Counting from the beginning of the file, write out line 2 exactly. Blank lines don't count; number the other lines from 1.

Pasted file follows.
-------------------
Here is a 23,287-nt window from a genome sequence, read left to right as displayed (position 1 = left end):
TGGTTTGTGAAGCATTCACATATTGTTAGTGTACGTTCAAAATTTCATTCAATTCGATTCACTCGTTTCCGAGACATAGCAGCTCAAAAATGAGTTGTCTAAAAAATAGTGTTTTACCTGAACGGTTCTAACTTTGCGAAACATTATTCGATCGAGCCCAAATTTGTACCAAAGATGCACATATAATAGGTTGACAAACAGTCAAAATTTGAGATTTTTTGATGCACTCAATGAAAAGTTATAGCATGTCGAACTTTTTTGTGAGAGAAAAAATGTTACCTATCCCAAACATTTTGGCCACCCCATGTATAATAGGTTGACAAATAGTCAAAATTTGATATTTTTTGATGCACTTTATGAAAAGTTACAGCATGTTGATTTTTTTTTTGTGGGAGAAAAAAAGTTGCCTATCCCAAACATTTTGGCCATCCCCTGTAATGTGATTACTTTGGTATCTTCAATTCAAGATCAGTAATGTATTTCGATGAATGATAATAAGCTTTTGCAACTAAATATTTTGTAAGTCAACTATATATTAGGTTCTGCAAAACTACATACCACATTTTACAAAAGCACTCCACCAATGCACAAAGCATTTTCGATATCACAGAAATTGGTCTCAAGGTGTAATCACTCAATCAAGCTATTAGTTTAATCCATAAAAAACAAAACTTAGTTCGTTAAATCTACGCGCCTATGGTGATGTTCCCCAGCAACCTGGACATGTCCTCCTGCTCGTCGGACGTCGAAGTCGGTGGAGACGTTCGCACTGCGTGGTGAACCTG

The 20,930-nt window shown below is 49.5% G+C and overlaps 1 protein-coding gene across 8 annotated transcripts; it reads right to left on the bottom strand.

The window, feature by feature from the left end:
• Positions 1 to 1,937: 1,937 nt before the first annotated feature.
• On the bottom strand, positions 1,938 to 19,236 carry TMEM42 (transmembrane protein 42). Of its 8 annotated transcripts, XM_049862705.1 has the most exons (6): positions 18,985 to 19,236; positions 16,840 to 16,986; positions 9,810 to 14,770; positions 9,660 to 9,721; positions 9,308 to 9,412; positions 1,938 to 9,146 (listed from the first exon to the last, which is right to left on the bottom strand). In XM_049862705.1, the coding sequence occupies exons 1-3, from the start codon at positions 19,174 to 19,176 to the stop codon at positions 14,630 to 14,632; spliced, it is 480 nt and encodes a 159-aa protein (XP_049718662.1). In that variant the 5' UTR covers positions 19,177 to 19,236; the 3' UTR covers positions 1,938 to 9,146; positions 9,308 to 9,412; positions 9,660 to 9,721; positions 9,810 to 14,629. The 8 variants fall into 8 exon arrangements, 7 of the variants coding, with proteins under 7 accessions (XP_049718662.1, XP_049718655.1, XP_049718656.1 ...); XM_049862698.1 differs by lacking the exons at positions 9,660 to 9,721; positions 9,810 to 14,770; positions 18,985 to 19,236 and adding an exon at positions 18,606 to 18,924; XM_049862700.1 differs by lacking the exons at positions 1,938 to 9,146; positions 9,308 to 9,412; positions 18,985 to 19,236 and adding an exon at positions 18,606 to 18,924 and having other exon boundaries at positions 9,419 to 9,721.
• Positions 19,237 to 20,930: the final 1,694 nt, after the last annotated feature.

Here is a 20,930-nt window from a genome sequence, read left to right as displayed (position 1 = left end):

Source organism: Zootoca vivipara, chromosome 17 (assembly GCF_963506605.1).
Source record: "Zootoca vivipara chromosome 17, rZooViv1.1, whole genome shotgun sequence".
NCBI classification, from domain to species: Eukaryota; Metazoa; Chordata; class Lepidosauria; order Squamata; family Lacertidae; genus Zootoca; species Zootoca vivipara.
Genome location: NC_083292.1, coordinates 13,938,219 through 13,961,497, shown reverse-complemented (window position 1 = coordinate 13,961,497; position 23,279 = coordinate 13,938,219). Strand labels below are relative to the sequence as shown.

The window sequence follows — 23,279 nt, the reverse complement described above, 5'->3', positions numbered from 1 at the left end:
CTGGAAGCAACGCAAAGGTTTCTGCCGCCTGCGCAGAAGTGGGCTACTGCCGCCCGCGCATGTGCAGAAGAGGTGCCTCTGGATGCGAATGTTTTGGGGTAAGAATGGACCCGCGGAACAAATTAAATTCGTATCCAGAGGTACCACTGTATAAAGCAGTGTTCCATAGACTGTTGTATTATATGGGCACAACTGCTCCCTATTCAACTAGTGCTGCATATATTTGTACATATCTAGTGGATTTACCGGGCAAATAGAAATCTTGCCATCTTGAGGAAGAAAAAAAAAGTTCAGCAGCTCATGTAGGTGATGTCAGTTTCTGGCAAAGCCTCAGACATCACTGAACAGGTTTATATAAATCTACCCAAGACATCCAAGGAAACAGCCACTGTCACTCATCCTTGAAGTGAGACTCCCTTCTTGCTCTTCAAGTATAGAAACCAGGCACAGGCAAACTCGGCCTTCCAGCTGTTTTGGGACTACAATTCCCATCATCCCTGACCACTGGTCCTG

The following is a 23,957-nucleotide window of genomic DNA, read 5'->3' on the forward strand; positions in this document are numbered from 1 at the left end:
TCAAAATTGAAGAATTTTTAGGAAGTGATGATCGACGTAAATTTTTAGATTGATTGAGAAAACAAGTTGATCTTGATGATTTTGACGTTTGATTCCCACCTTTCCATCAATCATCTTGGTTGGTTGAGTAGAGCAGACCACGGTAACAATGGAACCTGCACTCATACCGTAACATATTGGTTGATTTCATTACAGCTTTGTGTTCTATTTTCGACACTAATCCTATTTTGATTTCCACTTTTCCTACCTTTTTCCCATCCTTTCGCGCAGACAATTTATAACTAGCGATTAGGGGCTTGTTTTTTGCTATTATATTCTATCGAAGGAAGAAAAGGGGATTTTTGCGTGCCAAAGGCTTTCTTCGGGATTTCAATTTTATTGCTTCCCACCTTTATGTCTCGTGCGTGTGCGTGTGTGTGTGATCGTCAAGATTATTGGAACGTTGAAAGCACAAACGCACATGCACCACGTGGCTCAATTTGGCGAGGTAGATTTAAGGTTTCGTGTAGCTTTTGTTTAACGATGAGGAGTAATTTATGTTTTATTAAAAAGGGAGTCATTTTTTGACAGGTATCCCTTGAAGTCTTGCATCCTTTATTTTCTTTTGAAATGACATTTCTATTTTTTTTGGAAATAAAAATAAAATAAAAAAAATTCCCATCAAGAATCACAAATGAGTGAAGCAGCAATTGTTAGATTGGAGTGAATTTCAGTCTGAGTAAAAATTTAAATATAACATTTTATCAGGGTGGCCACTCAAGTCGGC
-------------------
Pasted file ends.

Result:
TGGTTTGTGAAGCATTCACATATTGTTAGTGTACGTTCAAAATTTCATTCAATTCGATTCACTCGTTTCCGAGACATAGCAGCTCAAAAATGAGTTGTCTAAAAAATAGTGTTTTACCTGAACGGTTCTAACTTTGCGAAACATTATTCGATCGAGCCCAAATTTGTACCAAAGATGCACATATAATAGGTTGACAAACAGTCAAAATTTGAGATTTTTTGATGCACTCAATGAAAAGTTATAGCATGTCGAACTTTTTTGTGAGAGAAAAAATGTTACCTATCCCAAACATTTTGGCCACCCCATGTATAATAGGTTGACAAATAGTCAAAATTTGATATTTTTTGATGCACTTTATGAAAAGTTACAGCATGTTGATTTTTTTTTTGTGGGAGAAAAAAAGTTGCCTATCCCAAACATTTTGGCCATCCCCTGTAATGTGATTACTTTGGTATCTTCAATTCAAGATCAGTAATGTATTTCGATGAATGATAATAAGCTTTTGCAACTAAATATTTTGTAAGTCAACTATATATTAGGTTCTGCAAAACTACATACCACATTTTACAAAAGCACTCCACCAATGCACAAAGCATTTTCGATATCACAGAAATTGGTCTCAAGGTGTAATCACTCAATCAAGCTATTAGTTTAATCCATAAAAAACAAAACTTAGTTCGTTAAATCTACGCGCCTATGGTGATGTTCCCCAGCAACCTGGACATGTCCTCCTGCTCGTCGGACGTCGAAGTCGGTGGAGACGTTCGCACTGCGTGGTGAACCTG